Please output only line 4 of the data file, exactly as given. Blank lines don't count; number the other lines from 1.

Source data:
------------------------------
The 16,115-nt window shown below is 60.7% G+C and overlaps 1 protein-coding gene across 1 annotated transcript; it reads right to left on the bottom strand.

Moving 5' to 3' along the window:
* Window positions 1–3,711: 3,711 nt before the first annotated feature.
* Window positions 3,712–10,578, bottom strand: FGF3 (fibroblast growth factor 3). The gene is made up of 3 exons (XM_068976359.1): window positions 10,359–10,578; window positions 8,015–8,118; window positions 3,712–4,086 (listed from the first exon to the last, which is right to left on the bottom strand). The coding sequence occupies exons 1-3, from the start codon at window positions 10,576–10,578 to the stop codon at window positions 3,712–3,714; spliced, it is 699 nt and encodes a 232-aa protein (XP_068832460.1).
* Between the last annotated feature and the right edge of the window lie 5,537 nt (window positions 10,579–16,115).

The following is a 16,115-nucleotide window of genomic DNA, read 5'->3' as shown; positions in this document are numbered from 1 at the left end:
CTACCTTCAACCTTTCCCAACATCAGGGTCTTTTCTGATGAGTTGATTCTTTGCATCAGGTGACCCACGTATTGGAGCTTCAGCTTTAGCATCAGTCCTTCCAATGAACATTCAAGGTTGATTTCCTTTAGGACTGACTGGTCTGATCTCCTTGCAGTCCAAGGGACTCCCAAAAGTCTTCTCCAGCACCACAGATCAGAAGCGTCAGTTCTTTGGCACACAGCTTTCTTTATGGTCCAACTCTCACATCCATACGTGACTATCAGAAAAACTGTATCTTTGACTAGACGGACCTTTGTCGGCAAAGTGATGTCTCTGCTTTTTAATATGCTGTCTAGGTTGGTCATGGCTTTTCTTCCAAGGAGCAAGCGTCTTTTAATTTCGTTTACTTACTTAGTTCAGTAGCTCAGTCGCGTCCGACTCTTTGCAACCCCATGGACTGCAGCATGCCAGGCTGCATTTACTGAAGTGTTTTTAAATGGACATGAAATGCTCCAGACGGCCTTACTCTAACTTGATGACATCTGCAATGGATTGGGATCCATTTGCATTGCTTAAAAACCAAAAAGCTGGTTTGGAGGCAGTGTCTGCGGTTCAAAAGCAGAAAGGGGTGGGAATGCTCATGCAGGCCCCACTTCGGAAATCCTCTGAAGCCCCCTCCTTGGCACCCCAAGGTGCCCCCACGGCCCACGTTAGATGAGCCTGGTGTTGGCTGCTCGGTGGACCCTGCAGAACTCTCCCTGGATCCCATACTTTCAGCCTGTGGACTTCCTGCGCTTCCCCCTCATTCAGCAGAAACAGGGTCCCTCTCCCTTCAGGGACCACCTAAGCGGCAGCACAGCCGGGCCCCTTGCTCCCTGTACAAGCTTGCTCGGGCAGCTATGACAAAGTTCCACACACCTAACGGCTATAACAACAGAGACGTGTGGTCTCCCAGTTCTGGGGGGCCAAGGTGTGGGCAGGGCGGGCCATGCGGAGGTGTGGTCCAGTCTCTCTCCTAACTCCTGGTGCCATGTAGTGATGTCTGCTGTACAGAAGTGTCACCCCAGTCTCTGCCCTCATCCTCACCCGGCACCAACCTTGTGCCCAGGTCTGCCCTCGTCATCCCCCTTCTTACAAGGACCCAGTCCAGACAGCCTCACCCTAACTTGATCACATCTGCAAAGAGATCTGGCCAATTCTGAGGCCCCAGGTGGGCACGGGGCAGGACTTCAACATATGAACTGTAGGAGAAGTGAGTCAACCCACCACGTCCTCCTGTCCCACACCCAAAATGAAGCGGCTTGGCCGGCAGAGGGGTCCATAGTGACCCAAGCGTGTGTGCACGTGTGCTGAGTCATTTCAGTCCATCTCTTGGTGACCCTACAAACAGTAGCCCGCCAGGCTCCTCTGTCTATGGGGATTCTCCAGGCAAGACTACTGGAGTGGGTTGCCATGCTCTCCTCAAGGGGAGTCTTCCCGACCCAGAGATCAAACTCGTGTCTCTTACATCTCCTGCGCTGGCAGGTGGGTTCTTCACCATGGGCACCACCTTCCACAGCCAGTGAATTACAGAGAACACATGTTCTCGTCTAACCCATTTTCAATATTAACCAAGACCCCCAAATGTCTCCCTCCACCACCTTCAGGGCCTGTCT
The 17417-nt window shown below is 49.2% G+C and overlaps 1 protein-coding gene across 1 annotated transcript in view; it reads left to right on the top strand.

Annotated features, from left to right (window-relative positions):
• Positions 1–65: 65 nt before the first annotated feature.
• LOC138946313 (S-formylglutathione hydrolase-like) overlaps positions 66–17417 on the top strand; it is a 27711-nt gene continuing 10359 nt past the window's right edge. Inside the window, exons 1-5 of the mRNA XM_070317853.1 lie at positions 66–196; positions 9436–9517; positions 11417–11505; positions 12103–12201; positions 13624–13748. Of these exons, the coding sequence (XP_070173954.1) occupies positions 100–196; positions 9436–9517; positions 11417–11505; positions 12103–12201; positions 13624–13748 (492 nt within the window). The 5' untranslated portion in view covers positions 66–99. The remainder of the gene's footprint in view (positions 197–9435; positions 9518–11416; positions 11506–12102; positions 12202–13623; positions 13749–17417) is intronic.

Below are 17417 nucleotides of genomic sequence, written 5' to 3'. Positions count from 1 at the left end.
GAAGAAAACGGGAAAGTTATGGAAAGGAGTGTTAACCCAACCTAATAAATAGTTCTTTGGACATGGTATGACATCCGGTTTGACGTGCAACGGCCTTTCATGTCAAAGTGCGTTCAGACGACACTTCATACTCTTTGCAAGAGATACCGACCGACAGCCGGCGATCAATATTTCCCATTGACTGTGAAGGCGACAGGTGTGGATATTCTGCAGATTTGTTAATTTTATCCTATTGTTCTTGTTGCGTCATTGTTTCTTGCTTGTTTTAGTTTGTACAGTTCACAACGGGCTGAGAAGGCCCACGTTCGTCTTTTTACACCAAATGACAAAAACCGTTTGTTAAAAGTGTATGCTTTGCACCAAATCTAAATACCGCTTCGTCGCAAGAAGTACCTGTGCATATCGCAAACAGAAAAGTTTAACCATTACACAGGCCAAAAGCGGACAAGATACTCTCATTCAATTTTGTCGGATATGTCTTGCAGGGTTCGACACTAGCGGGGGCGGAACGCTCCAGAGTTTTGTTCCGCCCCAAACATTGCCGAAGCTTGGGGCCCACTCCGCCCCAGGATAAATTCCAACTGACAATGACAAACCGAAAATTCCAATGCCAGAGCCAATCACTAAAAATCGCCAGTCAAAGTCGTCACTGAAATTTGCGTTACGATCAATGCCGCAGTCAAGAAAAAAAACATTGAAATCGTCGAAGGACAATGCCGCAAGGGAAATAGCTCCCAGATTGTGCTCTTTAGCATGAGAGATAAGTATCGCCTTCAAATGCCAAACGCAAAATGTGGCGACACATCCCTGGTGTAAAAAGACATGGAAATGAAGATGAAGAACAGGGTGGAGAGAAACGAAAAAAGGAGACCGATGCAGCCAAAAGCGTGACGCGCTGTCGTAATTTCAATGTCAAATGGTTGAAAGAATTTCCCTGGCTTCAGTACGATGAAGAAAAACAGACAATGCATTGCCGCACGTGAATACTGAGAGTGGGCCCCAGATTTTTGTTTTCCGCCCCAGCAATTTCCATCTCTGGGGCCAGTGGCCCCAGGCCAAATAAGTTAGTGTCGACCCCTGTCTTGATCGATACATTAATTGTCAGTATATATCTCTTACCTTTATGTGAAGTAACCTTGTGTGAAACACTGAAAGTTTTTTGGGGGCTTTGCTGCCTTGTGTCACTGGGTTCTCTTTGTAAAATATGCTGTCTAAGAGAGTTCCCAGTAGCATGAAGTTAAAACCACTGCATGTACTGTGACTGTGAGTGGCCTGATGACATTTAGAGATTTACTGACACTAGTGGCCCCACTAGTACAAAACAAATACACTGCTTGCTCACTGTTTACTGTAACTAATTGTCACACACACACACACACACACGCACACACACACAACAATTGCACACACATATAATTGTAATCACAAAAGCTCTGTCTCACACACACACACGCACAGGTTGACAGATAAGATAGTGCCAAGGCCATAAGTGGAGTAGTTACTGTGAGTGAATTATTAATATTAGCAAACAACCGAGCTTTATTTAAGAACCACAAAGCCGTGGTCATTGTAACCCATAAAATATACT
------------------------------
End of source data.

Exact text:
* Window positions 3,712–10,578, bottom strand: FGF3 (fibroblast growth factor 3). The gene is made up of 3 exons (XM_068976359.1): window positions 10,359–10,578; window positions 8,015–8,118; window positions 3,712–4,086 (listed from the first exon to the last, which is right to left on the bottom strand). The coding sequence occupies exons 1-3, from the start codon at window positions 10,576–10,578 to the stop codon at window positions 3,712–3,714; spliced, it is 699 nt and encodes a 232-aa protein (XP_068832460.1).